RE: Words and memes

From: Joe Dees (
Date: Sat Feb 02 2002 - 21:05:21 GMT

  • Next message: Wade T.Smith: "Re: Words and memes"

    Received: by id VAA10107 (8.6.9/5.3[ref] for from; Sat, 2 Feb 2002 21:11:09 GMT
    Date: Sat, 2 Feb 2002 13:05:21 -0800
    Message-Id: <>
    Content-Type: text/plain
    Content-Disposition: inline
    Content-Transfer-Encoding: binary
    X-Mailer: MIME-tools 4.104 (Entity 4.116)
    X-Originating-Ip: []
    From: "Joe Dees" <>
    Subject: RE: Words and memes
    Precedence: bulk

    ('binary' encoding is not supported, stored as-is)

    > "Grant Callaghan" <> RE: Words and memesDate: Sat, 02 Feb 2002 07:54:20 -0800
    >> >Joe Dees,
    >> >
    >> >> >> >> >"There is bacon in the fridge" is not a meme. It's simple
    >> >> >> >> >information. The meme would be "bacon is evil" or "bacon is
    >> >> >> >> >fattening" or "bacon is good." That sort of thing.
    >> >> >> >> >
    >> >> >> >> That bacon would be evil to two of the people for different
    >> >> >> >reasons, and good to a third, because of their differing cognitive
    >> >> >> >contexts [...] qualifies it as a meme (same for fridge).
    >> >> >> >>>>
    >> >> >> >
    >> >> >> >Memes promote the autonomy of culture over our conscious minds.
    >> >> >> >When we make simple observations of the world around us, we're
    >> >> >> >functioning intentionally, using words entirely for our conscious
    >> >> >> >purposes. That culture uses us doesn't mean we don't use it too.
    >> >> >> >This is the flipside of the basic argument of memetics, that our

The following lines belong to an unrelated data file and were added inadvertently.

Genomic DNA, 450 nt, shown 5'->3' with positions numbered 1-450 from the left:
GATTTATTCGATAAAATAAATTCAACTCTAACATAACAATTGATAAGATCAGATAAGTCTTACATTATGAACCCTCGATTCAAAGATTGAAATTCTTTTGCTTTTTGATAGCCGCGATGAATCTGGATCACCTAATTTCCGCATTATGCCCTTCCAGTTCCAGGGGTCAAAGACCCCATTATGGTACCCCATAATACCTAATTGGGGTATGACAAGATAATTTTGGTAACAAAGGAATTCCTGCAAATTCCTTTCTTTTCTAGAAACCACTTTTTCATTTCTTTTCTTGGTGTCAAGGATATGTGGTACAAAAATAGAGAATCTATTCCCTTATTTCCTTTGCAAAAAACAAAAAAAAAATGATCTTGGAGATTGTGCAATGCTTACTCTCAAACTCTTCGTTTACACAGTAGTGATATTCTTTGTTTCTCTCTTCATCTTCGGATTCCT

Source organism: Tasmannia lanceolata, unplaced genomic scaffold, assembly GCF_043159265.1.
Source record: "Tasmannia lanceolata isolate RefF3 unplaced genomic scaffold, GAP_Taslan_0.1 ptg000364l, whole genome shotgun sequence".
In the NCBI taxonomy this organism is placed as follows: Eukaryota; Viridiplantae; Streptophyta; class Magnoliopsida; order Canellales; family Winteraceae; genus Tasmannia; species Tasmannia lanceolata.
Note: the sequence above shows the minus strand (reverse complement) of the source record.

>> >> >> >intentional use of culture doesn't mean it's not turning around and
    >> >> >> >working us as well.
    >> >> >> >
    >> >> >> That relates to my contention not one whit.
    >> >> >
    >> >> >When we say, "There's bacon in the fridge," we're using words. When
    >> >> >we say, "Bacon is evil," the words are using us. Only then are they
    >> >> >memetic. Words are not identical to memes (any more than to ink on
    >> >> >paper.)
    >> >> >
    >> >> If I say to someone else that the bacon's in the fridge, and they tell
    >>a third person, then meaningful information has been replicated, a
    >>necessary and sufficient condition for memetic propagation to be said to
    >>have taken place. It would also result in the modification of behavior;
    >>the third person would look for the bacon in the fridge rather than in the
    >> >>>>
    >> >
    >> >To be replicated is necessary but insufficient to qualify as memetic.
    >>Memes are not passively replicated but actively self-replicate. The mere
    >>repetition of words doesn't mean memetic propagation is occurring. Memes
    >>exploit our conscious interaction in order to replicate themselves from one
    >>mind to another. In order for this to occur, the words must involve some
    >>kind of interpretation ("bacon is evil") and not a mere statement of fact
    >>("bacon is in the fridge"). If it's merely factual, the repetition of the
    >>statement can be accounted for according to normal, intentional use of
    >> >
    >>The memetic hook used is among our most primordial; hunger can even trump
    >>sex as a hook, and is only itself trumped by safety, and not even then if
    >>one is hungry enough. How can it be maintained that single words, which
    >>must be learned and taught to be used, are memetic in nature, yet
    >>sentence-configurations composed of them is not, is exceedingly strange.
    >> >
    >> >Ted
    >> >
    >It seems to me that if you tell someone "The bacon is in the fridge," you